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Who remembers 2AM jam seshs at Smalls, the underground Jazz Club tucked away on that little corner by W 4th street in New York City? Anyone? Can anyone remember it? Live music seems like a distanced dream now. But you probably saw Mike Ruby bebopping away there way back when he was studying Jazz at Manhattan School of Music.

Mike the once New York trained Jazz saxophonist, now the LA based pop singer says that jazz can’t help but to find its way back in his music even when he’s not thinking about it. And that’s the thing about Jazz musicians, they’re just effortlessly cool and everything comes easier for them because the groundwork is mostly there already. They say that Jazz musicians know their scales so well that it ends up permanently, subconsciously inside of them making improvising way more fun. Charlie parker said, “Practice, practice, practice. And then, when you finally get up there on the bandstand, forget all that and just wail.” Now Mike doesn’t pick up the sax as much, and we all are hoping that will change because everybody loves a sax, he has now been focusing more on song writing. He has a new single out right now called Don’t Want You Back, a fun fuck you leave me alone anthem.

We got to talk to him about the single’s safe social distanced music video, inspirational heart break and of course jazz.

Who are some of you favourite jazz musicians? Is there a specific time in jazz that inspired you the most?

My favourites who’ve passed away are John Coltrane, Stan Getz, Sonny Rollins, Sinatra, Charlie Parker, but there are so many that I could only list my top five. My favorites now are Joshua Redman, Brian Blade and Brad Mehldau. I’d have to say the most inspiring time for me was the 50’s. You had Charlie Parker at the peak of his bebop career, Miles Davis reinventing the genre with modal music, and some of the most vibrant contemporary jazz we’d ever heard, all in one decade.

What was your favourite thing about studying jazz in New York? Do have favourite venues you performed at while studying?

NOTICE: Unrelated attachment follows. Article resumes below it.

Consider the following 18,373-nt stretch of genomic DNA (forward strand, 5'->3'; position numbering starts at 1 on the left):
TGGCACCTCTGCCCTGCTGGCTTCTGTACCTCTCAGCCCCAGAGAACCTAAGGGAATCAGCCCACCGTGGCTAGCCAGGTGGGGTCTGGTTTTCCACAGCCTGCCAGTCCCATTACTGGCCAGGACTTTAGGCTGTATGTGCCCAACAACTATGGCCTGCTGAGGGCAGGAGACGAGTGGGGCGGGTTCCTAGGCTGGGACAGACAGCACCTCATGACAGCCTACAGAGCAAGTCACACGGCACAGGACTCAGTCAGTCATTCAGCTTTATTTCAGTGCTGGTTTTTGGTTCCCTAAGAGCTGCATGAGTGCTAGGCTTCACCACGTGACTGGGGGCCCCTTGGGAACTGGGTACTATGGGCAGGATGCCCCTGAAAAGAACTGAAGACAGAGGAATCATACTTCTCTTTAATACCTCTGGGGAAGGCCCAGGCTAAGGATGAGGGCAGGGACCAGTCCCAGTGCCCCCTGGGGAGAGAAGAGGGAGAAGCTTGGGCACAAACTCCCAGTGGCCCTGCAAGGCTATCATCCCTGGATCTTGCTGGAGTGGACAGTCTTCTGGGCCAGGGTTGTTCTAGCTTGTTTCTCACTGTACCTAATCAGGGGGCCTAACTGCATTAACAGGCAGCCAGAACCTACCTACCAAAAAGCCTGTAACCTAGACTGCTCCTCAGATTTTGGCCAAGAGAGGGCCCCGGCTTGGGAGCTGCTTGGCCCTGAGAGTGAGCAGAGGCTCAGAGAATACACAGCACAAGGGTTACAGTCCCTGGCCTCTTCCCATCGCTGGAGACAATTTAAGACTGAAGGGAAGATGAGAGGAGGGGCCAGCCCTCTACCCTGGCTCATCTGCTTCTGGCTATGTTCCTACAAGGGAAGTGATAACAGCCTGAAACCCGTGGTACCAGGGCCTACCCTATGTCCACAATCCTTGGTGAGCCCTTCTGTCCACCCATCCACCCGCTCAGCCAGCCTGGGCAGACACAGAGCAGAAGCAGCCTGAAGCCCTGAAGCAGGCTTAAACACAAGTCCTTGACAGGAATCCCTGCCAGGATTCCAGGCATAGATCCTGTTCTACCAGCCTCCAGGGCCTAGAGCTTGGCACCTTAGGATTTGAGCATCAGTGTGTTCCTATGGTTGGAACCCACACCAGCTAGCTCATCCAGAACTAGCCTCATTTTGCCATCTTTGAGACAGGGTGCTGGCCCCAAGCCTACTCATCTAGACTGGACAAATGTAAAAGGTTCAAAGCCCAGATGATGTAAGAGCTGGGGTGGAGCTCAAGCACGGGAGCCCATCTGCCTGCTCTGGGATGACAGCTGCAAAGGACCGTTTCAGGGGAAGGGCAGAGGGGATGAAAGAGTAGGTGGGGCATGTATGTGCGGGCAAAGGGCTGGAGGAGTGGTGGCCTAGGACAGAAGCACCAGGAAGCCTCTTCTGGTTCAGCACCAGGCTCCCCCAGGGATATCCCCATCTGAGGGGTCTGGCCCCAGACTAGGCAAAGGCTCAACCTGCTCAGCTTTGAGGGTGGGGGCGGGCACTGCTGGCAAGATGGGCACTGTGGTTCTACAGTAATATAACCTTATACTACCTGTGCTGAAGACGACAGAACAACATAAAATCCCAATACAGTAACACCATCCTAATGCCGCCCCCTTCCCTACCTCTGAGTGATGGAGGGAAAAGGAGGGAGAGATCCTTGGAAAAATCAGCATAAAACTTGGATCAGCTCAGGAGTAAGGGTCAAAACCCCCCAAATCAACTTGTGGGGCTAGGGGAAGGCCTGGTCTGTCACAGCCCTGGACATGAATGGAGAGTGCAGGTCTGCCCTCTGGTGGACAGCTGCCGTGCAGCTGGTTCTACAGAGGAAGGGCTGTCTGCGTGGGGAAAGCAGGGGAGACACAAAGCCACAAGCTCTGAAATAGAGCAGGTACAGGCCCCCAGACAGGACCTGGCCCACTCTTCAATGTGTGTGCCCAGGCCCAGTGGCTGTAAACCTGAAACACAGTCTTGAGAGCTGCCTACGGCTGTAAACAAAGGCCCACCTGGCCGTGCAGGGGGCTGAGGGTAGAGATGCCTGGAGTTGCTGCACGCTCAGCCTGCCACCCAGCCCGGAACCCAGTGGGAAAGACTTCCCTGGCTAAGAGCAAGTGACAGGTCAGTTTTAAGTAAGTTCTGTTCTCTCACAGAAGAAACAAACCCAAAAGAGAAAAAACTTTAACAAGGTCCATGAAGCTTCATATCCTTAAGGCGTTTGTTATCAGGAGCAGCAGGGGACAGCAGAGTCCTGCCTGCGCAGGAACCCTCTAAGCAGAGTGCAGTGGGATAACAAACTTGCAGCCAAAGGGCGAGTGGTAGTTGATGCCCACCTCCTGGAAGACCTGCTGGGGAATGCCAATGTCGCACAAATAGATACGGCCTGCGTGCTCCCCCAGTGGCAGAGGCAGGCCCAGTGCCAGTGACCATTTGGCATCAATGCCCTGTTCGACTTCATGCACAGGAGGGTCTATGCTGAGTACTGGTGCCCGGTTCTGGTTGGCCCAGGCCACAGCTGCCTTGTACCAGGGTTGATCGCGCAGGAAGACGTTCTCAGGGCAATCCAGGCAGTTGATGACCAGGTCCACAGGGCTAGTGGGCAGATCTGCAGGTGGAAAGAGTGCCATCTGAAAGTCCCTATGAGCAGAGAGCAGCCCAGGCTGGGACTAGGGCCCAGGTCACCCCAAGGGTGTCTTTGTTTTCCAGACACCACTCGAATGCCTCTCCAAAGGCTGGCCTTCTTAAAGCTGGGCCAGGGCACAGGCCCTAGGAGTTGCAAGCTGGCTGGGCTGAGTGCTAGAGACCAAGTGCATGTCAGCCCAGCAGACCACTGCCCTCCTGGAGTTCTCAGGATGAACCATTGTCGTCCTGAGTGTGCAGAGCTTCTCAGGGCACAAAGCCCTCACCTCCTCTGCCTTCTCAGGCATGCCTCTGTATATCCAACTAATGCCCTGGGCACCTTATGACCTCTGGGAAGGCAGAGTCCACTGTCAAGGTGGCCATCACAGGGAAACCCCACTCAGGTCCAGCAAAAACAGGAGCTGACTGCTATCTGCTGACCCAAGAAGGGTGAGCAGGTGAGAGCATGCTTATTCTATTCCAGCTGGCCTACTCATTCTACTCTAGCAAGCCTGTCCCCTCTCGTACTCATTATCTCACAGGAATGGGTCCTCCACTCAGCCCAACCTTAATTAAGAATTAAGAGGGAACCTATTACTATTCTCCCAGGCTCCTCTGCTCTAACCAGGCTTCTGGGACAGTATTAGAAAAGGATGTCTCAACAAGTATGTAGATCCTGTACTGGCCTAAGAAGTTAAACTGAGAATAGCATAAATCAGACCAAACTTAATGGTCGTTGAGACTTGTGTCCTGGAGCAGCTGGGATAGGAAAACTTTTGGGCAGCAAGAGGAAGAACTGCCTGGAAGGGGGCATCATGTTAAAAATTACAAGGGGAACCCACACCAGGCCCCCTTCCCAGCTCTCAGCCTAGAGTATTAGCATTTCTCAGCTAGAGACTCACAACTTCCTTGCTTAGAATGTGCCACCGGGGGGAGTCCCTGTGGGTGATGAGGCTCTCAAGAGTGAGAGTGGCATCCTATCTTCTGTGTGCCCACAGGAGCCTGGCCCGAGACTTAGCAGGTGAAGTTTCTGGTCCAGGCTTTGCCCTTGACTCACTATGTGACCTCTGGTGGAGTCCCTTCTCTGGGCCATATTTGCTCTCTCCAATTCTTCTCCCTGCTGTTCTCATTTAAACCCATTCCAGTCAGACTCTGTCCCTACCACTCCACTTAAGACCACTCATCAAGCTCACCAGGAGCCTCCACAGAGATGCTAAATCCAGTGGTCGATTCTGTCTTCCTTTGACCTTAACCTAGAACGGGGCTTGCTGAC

Being in NY. There’s really no city like it. The culture, the food, the drive, knowing everyone there is there for a reason – yeah, I’ll always love NYC.  My favourite venues to play were Jazz at Lincoln Center because it was such a nice venue and all of the legends have played there, and Smalls because that’s where everyone in the jazz scene came to hang, watch and play music.

How has jazz influenced your music now? How has the transition been?

It’s a part of me. I never tried to bring it into what I do, it’s literally just there. I actually dropped the sax for a few years to focus solely on writing lyrics and wrote well over a thousand songs, but playing in that genre for so long naturally made it’s way into my song writing. I don’t have the chops I used to anymore on the sax, but when I do play it at pop shows the feel there.

LA or New York?


Where did the inspiration for Don’t Want You Back Come from?

I started the idea with a friend in LA. The melody we wrote was super light and sweet so I wanted the lyrics to be a little cheeky. We both channelled some of our exes and friends’ exes, and then I went home and wrote the lyrics that night.

How was it making the music video?

It was a breath of fresh air. We made it in June, and it was the first time I had seen someone non virtually since the middle of March. We kept our distance, the actor was always outside of the house when we were in, and the film crew wore masks and never got too close, but it was so good to be doing something creative with other people again. I had fans send in their own videos dancing to the songs which I incorporated into the music video a la Harry Potter, making them come to life on TVs and picture frames, and going through the fan submissions and choosing the 70 clips we used in the video was so much fun.

What are your favourite things to write about?

Heartbreak. I’m a sucker for it, and have been through it a couple times. Ask me the same question next year though, hopefully my answer will be different (said the hopeless romantic)

What’s next in your musical journey? What can we expect to see from you in the near future?

My debut album! I’m taking a little break right now, writing new music that’s a little different from my EP and working with some new collaborators and producers. I’ll release some singles before dropping the album and I’m pumped to share the music with everyone, but I can’t say when yet. I might be leaking some info on my socials this fall though …



photos / courtesy of artist

story / Vogue Giambri

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